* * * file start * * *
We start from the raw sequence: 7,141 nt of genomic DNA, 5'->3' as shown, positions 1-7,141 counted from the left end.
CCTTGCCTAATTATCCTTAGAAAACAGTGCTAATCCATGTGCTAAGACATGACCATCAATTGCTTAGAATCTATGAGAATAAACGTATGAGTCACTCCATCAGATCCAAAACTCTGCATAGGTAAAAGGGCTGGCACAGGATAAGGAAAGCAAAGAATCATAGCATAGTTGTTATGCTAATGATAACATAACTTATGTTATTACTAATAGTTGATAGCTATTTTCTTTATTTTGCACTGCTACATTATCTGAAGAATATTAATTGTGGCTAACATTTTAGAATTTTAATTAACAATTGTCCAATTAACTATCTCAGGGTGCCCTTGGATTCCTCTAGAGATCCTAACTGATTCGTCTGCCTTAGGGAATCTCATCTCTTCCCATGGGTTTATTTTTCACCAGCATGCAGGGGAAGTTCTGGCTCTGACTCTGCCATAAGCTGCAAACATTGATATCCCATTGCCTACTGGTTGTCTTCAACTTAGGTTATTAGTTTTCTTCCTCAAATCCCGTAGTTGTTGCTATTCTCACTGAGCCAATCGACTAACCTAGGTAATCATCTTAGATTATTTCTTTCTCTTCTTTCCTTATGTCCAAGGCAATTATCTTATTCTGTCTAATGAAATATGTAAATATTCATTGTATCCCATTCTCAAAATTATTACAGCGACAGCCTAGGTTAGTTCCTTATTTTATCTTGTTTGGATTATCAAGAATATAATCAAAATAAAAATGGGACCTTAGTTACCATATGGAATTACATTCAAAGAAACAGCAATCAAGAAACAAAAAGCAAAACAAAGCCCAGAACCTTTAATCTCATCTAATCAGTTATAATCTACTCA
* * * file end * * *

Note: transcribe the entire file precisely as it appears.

We start from the raw sequence: 7,141 nt of genomic DNA, 5'->3' as shown, positions 1-7,141 counted from the left end.
CCTTGCCTAATTATCCTTAGAAAACAGTGCTAATCCATGTGCTAAGACATGACCATCAATTGCTTAGAATCTATGAGAATAAACGTATGAGTCACTCCATCAGATCCAAAACTCTGCATAGGTAAAAGGGCTGGCACAGGATAAGGAAAGCAAAGAATCATAGCATAGTTGTTATGCTAATGATAACATAACTTATGTTATTACTAATAGTTGATAGCTATTTTCTTTATTTTGCACTGCTACATTATCTGAAGAATATTAATTGTGGCTAACATTTTAGAATTTTAATTAACAATTGTCCAATTAACTATCTCAGGGTGCCCTTGGATTCCTCTAGAGATCCTAACTGATTCGTCTGCCTTAGGGAATCTCATCTCTTCCCATGGGTTTATTTTTCACCAGCATGCAGGGGAAGTTCTGGCTCTGACTCTGCCATAAGCTGCAAACATTGATATCCCATTGCCTACTGGTTGTCTTCAACTTAGGTTATTAGTTTTCTTCCTCAAATCCCGTAGTTGTTGCTATTCTCACTGAGCCAATCGACTAACCTAGGTAATCATCTTAGATTATTTCTTTCTCTTCTTTCCTTATGTCCAAGGCAATTATCTTATTCTGTCTAATGAAATATGTAAATATTCATTGTATCCCATTCTCAAAATTATTACAGCGACAGCCTAGGTTAGTTCCTTATTTTATCTTGTTTGGATTATCAAGAATATAATCAAAATAAAAATGGGACCTTAGTTACCATATGGAATTACATTCAAAGAAACAGCAATCAAGAAACAAAAAGCAAAACAAAGCCCAGAACCTTTAATCTCATCTAATCAGTTATAATCTACTCA